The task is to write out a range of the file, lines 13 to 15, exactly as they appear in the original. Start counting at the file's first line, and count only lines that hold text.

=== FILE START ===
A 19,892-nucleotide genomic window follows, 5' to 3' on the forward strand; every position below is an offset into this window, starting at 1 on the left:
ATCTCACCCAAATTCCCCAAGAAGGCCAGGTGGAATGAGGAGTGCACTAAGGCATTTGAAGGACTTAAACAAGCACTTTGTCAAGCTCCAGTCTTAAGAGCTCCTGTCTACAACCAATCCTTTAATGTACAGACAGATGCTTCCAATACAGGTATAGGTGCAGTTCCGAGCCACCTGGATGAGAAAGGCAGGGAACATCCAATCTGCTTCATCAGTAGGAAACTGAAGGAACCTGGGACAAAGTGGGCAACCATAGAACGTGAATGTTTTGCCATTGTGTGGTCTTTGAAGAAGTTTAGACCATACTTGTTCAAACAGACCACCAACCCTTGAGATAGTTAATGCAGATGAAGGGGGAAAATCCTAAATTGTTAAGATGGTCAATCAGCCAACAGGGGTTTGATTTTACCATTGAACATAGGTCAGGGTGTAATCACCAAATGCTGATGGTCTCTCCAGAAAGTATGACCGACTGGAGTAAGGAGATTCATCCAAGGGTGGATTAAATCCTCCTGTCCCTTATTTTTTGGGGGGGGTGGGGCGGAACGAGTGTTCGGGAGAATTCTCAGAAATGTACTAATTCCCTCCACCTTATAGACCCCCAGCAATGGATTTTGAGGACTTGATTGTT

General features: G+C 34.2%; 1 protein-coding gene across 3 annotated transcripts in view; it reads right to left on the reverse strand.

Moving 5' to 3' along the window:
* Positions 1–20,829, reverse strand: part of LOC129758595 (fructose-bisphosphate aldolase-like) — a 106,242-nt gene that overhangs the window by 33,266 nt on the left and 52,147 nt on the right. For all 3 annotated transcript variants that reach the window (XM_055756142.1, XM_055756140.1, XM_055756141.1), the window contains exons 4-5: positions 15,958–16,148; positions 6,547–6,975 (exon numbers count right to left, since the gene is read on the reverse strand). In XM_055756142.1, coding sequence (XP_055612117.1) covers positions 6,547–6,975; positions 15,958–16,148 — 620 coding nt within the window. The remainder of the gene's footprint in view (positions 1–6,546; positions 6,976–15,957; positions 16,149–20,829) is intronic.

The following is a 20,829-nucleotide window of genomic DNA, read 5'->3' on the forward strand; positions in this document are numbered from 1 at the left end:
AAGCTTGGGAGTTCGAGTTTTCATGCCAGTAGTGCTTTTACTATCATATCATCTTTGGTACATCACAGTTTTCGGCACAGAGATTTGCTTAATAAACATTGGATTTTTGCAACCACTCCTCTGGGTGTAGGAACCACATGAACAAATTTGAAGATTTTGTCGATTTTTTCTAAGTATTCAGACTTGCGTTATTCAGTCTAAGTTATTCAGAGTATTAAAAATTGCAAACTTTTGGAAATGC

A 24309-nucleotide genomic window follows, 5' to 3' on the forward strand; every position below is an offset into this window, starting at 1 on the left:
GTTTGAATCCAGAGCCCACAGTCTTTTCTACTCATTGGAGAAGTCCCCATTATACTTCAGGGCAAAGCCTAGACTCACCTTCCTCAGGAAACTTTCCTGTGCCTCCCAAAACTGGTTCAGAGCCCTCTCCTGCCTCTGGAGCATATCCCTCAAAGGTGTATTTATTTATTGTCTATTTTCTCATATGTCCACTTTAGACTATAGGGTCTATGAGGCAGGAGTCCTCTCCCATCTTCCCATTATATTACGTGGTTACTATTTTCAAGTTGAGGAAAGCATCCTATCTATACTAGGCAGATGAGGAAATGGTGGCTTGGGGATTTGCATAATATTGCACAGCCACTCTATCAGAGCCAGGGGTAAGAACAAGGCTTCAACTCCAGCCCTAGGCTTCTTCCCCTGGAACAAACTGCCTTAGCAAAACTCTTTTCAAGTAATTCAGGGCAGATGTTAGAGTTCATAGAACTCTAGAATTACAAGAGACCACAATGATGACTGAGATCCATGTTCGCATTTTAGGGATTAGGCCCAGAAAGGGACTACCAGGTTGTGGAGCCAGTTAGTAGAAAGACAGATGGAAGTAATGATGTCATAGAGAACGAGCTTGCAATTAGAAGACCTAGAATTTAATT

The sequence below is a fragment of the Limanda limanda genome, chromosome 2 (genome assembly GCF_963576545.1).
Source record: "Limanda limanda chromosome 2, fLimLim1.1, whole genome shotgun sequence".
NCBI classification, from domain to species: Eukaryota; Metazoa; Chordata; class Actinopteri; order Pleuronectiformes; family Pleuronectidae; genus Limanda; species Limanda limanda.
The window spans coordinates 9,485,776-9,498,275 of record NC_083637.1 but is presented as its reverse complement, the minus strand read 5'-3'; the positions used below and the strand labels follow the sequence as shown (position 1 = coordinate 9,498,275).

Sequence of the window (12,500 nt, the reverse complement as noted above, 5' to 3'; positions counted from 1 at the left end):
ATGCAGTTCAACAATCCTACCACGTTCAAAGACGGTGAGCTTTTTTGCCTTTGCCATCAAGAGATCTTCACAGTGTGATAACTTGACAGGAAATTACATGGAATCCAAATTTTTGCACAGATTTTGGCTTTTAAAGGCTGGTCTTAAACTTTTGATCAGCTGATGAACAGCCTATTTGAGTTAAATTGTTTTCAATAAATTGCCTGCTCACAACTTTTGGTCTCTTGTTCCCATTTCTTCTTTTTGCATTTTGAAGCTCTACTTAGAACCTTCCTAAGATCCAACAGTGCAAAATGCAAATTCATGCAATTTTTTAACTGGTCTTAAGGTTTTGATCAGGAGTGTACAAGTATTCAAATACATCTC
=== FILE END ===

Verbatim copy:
The window spans coordinates 9,485,776-9,498,275 of record NC_083637.1 but is presented as its reverse complement, the minus strand read 5'-3'; the positions used below and the strand labels follow the sequence as shown (position 1 = coordinate 9,498,275).

Sequence of the window (12,500 nt, the reverse complement as noted above, 5' to 3'; positions counted from 1 at the left end):
ATGCAGTTCAACAATCCTACCACGTTCAAAGACGGTGAGCTTTTTTGCCTTTGCCATCAAGAGATCTTCACAGTGTGATAACTTGACAGGAAATTACATGGAATCCAAATTTTTGCACAGATTTTGGCTTTTAAAGGCTGGTCTTAAACTTTTGATCAGCTGATGAACAGCCTATTTGAGTTAAATTGTTTTCAATAAATTGCCTGCTCACAACTTTTGGTCTCTTGTTCCCATTTCTTCTTTTTGCATTTTGAAGCTCTACTTAGAACCTTCCTAAGATCCAACAGTGCAAAATGCAAATTCATGCAATTTTTTAACTGGTCTTAAGGTTTTGATCAGGAGTGTACAAGTATTCAAATACATCTC